Vulnerable Lebanese and Palestinian refugee adolescents in crisis-stricken Lebanon, amid a global pandemic, face the most enormous challenges to their education. With increasing socioeconomic vulnerabilities and shrinking opportunities, and the ever more fragile education sector, adolescents’ education is increasingly at risk. In 2021, an estimated 260,000 Lebanese children and 440,000 refugee children dropped out of school. This report focuses on Palestinian and Lebanese adolescents’ access to education and learning, and their opportunities to exercise voice and agency, highlighting the impact of the Lebanese crisis on their lives. It draws on findings from the Gender and Adolescence: Global Evidence (GAGE) longitudinal study, involving adolescents from Syrian and Palestinian refugee communities and vulnerable Lebanese host communities. Using interactive participatory tools, including participatory photography, GAGE aims to gain a better understanding of ‘what works’ to empower different groups of adolescents (especially girls) in conflict-affected contexts.

Effectiveness of modular learning approach among secondary school students during pandemic in Zambales, Philippines

AUTHOR(S)
Redentor E. Serrano; Elizabeth N. Farin

Published: September 2022   Journal: Asian Journal of Education and Social Studies

The world experienced the COVID-19 Pandemic, which severely affected the quality of Education, especially in the Philippines. The option was to change the face-to-face approach to a modular approach. This study aimed to determine the effectiveness of the modular learning approach to students’ academic performance. The study was conducted in Sta. Cruz District in the province of Zambales, Philippines. A Descriptive Research Design was employed. A total of one hundred fifty-four (154) teacher-respondents were randomly selected. There was a significant difference in the perception towards dimensions on the level of effectiveness in the implementation of modular learning approach as to Technical Support, Subject Content, Construction, Delivery and Retrieval Mechanism, Assessment of Student Achievement, Adherence to IATF Health Observance Protocols, and School and Local Government Unit Support. This modality's modular learning approach has improved and increased students’ academic performance. The students were rated “Satisfactory” in their academic performance. On the other hand, there is a negligible relationship between academic performance and the level of effectiveness in implementing the modular learning approach.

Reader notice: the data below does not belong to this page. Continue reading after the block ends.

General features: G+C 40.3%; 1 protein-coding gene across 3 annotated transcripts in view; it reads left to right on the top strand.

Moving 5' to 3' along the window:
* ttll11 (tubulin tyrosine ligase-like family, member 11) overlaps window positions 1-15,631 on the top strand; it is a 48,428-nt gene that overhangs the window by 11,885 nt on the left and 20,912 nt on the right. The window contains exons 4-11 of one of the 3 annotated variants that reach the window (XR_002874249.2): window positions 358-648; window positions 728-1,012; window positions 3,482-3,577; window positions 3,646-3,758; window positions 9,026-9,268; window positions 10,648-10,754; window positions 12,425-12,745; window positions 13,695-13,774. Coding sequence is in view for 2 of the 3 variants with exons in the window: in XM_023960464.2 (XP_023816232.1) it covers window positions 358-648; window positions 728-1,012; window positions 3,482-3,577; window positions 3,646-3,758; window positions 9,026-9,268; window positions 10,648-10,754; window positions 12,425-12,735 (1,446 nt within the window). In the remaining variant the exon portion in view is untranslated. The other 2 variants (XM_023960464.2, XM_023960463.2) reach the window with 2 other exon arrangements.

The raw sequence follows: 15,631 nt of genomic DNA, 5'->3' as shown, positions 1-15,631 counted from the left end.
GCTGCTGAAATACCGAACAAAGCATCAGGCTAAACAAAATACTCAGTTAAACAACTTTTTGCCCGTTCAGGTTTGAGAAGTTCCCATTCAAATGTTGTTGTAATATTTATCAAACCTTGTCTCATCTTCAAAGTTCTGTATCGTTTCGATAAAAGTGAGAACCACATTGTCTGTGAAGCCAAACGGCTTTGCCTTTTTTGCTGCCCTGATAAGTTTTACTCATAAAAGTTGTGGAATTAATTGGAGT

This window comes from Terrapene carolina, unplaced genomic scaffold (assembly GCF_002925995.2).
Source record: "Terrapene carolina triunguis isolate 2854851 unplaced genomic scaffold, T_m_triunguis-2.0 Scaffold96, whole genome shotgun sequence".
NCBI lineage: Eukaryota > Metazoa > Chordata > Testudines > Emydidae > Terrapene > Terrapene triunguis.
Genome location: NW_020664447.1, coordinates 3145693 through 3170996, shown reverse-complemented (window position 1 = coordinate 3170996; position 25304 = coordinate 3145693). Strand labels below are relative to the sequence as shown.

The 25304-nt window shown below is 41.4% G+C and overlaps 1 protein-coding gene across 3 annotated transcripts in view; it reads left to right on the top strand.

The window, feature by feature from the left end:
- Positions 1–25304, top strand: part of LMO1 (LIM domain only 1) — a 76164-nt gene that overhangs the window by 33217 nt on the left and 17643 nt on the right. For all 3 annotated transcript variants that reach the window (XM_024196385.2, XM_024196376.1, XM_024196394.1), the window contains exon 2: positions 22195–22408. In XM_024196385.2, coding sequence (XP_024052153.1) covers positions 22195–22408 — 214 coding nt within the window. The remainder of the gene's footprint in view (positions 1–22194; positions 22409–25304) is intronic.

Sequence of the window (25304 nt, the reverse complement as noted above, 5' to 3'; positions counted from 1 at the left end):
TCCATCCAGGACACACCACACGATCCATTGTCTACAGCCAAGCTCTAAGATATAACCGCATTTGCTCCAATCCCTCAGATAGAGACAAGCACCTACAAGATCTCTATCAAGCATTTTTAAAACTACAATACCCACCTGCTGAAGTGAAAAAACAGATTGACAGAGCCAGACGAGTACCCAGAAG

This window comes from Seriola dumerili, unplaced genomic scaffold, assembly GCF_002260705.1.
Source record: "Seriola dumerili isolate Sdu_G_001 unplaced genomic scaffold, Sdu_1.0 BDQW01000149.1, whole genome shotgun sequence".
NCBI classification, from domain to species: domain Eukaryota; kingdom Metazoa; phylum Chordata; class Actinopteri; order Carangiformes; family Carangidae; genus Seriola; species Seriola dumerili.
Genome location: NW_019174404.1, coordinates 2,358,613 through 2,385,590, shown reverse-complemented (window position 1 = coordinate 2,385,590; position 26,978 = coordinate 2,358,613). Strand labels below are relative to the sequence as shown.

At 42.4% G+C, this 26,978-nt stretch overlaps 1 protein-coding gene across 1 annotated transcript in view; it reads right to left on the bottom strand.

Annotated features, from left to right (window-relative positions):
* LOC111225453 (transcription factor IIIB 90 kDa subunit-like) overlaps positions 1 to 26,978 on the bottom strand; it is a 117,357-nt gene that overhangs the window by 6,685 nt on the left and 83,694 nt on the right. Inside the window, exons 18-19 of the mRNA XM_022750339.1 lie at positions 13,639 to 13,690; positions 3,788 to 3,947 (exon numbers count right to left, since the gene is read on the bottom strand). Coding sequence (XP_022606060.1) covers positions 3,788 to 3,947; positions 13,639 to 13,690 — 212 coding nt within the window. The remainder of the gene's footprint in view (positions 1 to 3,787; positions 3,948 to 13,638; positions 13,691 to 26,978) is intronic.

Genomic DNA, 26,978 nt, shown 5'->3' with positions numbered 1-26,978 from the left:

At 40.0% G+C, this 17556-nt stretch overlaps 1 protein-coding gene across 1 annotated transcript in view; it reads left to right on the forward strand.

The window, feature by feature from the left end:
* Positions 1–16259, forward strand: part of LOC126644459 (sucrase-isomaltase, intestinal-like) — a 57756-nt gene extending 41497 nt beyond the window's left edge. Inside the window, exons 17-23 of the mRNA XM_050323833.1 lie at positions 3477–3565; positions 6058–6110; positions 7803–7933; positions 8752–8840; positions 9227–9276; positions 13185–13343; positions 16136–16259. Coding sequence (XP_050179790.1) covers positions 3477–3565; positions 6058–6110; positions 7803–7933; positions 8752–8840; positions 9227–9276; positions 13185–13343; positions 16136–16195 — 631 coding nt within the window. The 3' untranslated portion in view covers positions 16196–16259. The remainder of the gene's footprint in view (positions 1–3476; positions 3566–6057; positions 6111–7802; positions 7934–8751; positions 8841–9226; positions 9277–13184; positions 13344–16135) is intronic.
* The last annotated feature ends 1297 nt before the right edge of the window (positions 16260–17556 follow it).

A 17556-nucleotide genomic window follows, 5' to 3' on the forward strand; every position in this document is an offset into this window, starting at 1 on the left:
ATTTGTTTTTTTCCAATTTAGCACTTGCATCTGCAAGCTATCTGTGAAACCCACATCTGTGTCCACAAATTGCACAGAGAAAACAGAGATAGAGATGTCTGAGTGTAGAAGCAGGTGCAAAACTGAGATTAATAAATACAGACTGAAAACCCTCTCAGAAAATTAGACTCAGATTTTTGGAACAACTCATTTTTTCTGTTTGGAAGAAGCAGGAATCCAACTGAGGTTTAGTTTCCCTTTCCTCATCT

The effect of Covid-19 prevention education on public mothers in reducing anxiety level in the time Covid-19 pandemic

AUTHOR(S)
Liza Erviana Erviana; Ismarwati ; Yuli Isnaeni

Published: September 2022   Journal: Jurnal Health Sains
The COVID-19 pandemic has caused many restrictions on almost all routine services, both in terms of access and quality, including restrictions on maternal and neonatal health services, such as a reduction in the frequency of antenatal care and postponement of classes for pregnant women and the postpartum period, these conditions can cause problems globally. psychological problems for pregnant women postpartum, which can cause anxiety, if the mother's own anxiety is left untreated it will have an impact on mothers who will experience postpartum blues. This paper aims to review COVID-19 prevention education for postpartum mothers in reducing anxiety levels.
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UNICEF Innocenti's Children and COVID-19 Library is a database collecting research from around the world on COVID-19 and its impacts on children and adolescents.

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COVID-19 & Children: Rapid Research Response

UNICEF Innocenti is mobilizing a rapid research response in line with UNICEF’s global response to the COVID-19 crisis. The initiatives we’ve begun will provide the broad range of evidence needed to inform our work to scale up rapid assessment, develop urgent mitigating strategies in programming and advocacy, and preparation of interventions to respond to the medium and longer-term consequences of the COVID-19 crisis. The research projects cover a rapid review of evidence, education analysis, and social and economic policies.